left: netting on water, center: ceramic hollow feet, right: ceramics on wall

Ebb/Flow: Pritika Chowdhry, Chotsani Elaine Dean and Courtney M. Leonard

Leo and Doris Hodroff Gallery Weisman Art Museum | Minneapolis, MN December 17, 2022 - May 31, 2025

The phrase “ebb and flow” is defined as a recurrent or rhythmical pattern of coming and going or decline and regrowth.  It is often used to evoke a sense of calm by suggesting that lows will be followed by highs in an endless and certain course. This usage, however, belies the fact that ebbing and flowing also describes the often fierce dynamism and unpredictability of natural and emotional reality.

Addressing the violence of separation, the practice of keeping memories and the invasive effects of colonialism, Pritika ChowdhryChotsani Elaine Dean and Courtney M. Leonard contemplate the past, the present and possible futures in their large scale, ceramic-based installation works. The individual works poetically contemplate the 1947 partition of India, the manual and psychological labor of enslaved and free African Americans and the changed environments and indigenous lifeways brought on by outside occupation and settlement.

Crossing boundaries of traditional studio ceramics, sculpture, and conceptual and political art, the Ebb/Flow multimedia installations deepen access to and interrogate sites of historical and cultural upheaval. In addition, they add to the material and subject diversity of  the Weisman’s notable ceramics and American art collections. As such, the Weisman proudly presents these works to evoke reflection on and discussion of some of the most important and resounding issues of our time.

Image credits (L to R): Courtney M. Leonard, Breach Logbook 22: Cull (detail), installation view, 2022. Ceramic, paint, and video. Weisman Art Museum commission.; Pritika Chowdhry, Silent Waters (detail), 2009. Ceramic, wax, and sound. 2015.2.1.1-2015.2.1.101; Chotsani Elaine Dean, Comptoir de commerce: saadje, navigeren, waarde, 2022. Ceramic, resin, and seeds. Lent by the artist.

Weisman Art Museum Exhibition Link  HERE

Courtney M. Leonard Artist Profile HERE


Artist Talk: “Perspectives on Water” with Courtney M. Leonard
Nov 29 2023 | 6 – 7pm

333 E River Road
MinneapolisMN 55455
United States

Additional Details

NOTICE: THIS EVENT IS BEING POSTPONED FOR ACCESSIBILITY REASONS – DUE TO A BURST PIPE, THE WEISMAN ART MUSEUM GARAGE IS TEMPORARILY CLOSED UNTIL THE AFFECTED SYSTEM CAN BE REPAIRED. In order to ensure all speakers and attendees are able to access the event with ease, the event is postponed until spring/summer 2024. We will continue to provide updates regarding this program.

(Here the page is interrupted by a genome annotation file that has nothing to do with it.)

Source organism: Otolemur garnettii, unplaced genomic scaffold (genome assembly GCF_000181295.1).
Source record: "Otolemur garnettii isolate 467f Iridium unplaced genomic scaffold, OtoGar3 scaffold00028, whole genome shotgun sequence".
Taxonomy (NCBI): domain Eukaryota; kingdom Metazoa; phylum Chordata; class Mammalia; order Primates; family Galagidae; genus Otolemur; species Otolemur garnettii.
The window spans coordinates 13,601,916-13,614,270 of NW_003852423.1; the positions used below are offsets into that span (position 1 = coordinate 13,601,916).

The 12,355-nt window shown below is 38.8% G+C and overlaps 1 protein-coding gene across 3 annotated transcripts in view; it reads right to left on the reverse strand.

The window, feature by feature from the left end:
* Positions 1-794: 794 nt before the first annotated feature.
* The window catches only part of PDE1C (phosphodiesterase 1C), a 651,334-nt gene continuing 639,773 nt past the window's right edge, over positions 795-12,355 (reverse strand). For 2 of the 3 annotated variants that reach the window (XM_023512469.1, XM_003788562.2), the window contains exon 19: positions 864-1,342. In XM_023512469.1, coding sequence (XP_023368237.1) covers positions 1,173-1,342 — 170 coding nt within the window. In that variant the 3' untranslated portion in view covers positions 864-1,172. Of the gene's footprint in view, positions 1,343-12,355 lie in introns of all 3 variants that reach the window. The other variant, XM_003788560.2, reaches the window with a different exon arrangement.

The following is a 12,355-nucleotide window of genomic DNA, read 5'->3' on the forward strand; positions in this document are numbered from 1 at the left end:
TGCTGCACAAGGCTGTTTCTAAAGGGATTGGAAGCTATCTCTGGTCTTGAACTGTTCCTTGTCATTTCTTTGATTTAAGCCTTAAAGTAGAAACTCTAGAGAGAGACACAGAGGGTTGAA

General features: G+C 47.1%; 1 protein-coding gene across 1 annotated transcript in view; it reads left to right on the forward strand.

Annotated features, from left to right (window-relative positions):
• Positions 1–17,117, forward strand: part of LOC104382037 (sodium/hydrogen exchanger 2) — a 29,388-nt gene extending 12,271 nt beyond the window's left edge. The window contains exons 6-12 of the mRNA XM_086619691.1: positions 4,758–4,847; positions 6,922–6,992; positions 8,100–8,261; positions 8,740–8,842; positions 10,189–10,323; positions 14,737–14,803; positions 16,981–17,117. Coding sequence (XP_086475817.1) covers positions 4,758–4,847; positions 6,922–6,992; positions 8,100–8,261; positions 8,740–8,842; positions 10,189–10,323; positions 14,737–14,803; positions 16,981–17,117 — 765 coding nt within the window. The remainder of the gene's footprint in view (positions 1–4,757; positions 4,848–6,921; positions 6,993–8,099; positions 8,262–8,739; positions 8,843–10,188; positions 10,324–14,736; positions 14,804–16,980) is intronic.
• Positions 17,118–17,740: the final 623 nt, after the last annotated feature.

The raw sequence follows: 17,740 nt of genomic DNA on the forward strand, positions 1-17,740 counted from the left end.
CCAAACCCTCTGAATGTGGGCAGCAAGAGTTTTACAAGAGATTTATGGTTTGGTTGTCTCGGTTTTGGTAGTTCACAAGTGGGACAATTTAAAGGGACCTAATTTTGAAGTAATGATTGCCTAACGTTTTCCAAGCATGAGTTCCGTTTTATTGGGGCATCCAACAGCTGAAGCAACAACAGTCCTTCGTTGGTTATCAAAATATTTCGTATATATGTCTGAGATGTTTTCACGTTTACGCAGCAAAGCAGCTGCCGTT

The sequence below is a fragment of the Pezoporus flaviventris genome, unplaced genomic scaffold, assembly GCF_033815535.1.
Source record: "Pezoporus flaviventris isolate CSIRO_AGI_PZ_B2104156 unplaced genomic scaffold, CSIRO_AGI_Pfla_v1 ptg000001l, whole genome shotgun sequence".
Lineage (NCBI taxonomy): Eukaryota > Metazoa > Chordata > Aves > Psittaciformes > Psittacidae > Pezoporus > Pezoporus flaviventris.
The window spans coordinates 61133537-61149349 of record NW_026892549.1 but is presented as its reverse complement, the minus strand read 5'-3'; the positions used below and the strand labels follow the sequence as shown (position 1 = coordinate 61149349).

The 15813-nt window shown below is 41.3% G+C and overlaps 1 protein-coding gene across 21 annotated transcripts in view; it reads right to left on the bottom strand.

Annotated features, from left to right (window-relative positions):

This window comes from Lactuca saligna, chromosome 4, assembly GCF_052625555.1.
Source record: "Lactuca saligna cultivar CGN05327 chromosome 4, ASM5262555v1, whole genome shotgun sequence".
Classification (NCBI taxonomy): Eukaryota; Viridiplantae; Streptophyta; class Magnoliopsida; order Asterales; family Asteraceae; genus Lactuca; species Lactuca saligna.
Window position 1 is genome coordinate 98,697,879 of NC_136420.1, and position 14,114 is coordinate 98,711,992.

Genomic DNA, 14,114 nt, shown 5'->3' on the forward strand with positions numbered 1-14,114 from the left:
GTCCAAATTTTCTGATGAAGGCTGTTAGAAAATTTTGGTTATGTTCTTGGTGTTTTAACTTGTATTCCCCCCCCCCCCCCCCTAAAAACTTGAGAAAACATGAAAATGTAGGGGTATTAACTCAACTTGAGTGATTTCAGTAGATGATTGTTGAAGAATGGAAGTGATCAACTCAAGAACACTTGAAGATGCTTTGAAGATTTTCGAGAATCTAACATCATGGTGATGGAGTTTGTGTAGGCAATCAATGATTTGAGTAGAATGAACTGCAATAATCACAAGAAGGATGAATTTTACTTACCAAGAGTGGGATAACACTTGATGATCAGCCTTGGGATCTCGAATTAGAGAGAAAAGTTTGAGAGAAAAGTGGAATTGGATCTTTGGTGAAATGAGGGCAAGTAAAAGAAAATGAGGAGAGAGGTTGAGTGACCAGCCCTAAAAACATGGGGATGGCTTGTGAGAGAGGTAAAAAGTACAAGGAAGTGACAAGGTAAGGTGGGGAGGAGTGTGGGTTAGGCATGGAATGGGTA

In the meantime, consider spending time with a RICH, MULTIMEDIA INTERVIEW the Weisman’s Interpretation Assistant Eileen Bass conducted in September, 2023. You can also visit Courtney Leonard’s site-specific work, BREACH: Logbook 22 | Cull in the Riverview gallery, during museum open hours.

Ceramic artist Courtney M. Leonard (Shinnecocke) will discuss her work Breach Logbook 22: Cull in conversation with Ojibwe leader and activist Sharon Day, Dr. Kate Beane, Executive Director of the Minnesota Museum of American Art and adjunct faculty in American Indian Studies at the University of Minnesota, and Vicente Diaz, Chair of the Department of American Indian Studies, and Director of The Native Canoe Program, at the University of Minnesota-Twin Cities. This conversation will be moderated by Dr. Roxanne Biidabinokwe Gould, a professor emerita of Indigenous Education and Environmental Studies at the University of Minnesota Duluth.

Leonard’s body of work examines histories of water and seeks to activate conversations about industrial impacts on water, inter-species connections, climate change, and the shifting relationships between humans and water, as informed by the past. Presented in conversation with the exhibition, Ebb/Flow, currently on view at WAM. Q&A to follow.


In September, the Weisman Art Museum’s Interpretation Assistant, Eileen Bass, interviewed artist Courtney M. Leonard in connection with her site-specific artwork BREACH: Logbook | CULL, 2022. The resulting interview is a rich record of Leonard’s process and weaves between topics of: clay, water rights, the passage of time, and her experience as an indigenous artist in non-indigenous arts spaces. 

EILEEN BASS is currently studying at the University of Minnesota and is pursuing a double major in Anthropology and English, with a minor in Creative Writing. Her communities are the Hunkpapa Lakota of the Standing Rock Sioux Reservation, the Mvskoke Creek Nation of OK, and she is enrolled in the Sac & Fox Nation of OK. She is currently studying Dakota language because she lives in Minnesota. Her interests include language revitalization, museum repatriation, tribal sovereignty, and Indigenous storytelling/truth telling within the current literary climate.

Courtney M. Leonard (Shinnecock, b.1980) is an artist and filmmaker, who has contributed to the Offshore Art movement. Leonard’s current work embodies the multiple definitions of “breach”, an exploration and documentation of historical ties to water, whale and material sustainability. In collaboration with national and international museums, cultural institutions, and indigenous communities in North America, New Zealand, Nova Scotia, and the United States Embassies, Leonard’s practice investigates narratives of cultural viability as a reflection of environmental record.